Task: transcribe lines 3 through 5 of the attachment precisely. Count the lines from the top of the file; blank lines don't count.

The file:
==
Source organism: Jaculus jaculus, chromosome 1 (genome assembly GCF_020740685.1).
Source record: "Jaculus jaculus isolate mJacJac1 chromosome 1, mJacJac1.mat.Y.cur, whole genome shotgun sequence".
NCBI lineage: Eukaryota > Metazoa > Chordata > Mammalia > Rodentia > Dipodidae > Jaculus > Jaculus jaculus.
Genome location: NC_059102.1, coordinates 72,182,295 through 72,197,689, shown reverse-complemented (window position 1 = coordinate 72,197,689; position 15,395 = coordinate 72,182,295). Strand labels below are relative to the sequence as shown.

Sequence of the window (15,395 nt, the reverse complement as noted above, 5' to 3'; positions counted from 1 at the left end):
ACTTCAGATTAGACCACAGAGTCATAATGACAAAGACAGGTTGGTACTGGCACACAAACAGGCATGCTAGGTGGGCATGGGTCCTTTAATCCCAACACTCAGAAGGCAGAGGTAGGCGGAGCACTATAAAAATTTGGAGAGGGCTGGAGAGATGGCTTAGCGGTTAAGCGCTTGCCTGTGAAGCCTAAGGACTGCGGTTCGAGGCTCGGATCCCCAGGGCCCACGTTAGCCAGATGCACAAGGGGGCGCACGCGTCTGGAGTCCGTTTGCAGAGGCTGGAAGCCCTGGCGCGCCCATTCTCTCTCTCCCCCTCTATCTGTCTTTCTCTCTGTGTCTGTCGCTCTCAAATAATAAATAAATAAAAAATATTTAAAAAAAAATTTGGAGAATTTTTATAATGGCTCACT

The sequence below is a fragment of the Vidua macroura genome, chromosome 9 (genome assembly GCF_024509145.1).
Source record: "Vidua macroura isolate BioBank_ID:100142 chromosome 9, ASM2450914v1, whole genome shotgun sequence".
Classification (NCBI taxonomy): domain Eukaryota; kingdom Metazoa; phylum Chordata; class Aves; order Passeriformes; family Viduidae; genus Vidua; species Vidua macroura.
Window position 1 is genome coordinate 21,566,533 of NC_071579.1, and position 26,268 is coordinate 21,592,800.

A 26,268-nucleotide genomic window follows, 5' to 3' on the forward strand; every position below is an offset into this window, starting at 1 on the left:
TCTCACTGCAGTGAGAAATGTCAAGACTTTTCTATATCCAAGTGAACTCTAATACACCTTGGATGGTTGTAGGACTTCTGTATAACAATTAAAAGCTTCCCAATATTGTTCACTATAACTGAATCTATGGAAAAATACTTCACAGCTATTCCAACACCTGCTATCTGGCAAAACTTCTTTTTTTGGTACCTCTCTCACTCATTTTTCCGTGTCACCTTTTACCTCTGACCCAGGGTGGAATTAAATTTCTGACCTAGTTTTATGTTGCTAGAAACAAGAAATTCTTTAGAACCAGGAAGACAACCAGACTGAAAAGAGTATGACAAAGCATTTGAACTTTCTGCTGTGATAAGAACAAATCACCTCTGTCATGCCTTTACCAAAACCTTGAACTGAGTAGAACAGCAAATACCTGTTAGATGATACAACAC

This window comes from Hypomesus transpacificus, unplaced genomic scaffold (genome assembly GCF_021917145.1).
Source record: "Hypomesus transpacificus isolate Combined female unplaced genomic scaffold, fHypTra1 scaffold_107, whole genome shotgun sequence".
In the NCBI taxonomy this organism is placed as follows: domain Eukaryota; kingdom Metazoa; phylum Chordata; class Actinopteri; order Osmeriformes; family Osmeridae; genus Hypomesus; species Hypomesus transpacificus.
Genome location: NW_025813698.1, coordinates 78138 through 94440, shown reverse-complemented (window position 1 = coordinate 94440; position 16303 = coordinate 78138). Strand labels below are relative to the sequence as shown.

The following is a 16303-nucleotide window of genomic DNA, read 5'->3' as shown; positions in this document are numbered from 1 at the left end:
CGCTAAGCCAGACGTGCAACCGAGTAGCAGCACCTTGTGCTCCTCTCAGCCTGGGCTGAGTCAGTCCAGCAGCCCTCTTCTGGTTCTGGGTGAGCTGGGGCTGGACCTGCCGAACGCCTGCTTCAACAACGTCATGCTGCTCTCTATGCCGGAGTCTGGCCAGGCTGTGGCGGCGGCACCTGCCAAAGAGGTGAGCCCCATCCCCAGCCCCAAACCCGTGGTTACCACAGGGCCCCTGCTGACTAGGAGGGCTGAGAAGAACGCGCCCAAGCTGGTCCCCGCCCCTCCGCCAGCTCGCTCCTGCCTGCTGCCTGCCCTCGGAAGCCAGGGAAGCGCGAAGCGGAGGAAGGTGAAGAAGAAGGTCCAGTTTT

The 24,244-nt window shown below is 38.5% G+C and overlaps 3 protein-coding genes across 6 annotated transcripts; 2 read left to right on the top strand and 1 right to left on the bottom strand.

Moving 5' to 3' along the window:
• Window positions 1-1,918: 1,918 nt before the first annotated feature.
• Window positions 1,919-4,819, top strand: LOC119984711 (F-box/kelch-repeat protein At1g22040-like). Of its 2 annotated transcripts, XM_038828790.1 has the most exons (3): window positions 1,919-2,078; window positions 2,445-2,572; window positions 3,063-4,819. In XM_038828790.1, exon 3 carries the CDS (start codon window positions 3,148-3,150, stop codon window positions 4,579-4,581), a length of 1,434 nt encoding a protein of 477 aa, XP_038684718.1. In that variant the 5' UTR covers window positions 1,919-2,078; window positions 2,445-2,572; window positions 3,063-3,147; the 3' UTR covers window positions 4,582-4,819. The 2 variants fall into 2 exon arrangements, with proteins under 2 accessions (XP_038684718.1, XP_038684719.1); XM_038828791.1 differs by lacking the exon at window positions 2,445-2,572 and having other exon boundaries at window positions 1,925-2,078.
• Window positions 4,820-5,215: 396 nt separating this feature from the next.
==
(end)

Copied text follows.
NCBI lineage: Eukaryota > Metazoa > Chordata > Mammalia > Rodentia > Dipodidae > Jaculus > Jaculus jaculus.
Genome location: NC_059102.1, coordinates 72,182,295 through 72,197,689, shown reverse-complemented (window position 1 = coordinate 72,197,689; position 15,395 = coordinate 72,182,295). Strand labels below are relative to the sequence as shown.

Sequence of the window (15,395 nt, the reverse complement as noted above, 5' to 3'; positions counted from 1 at the left end):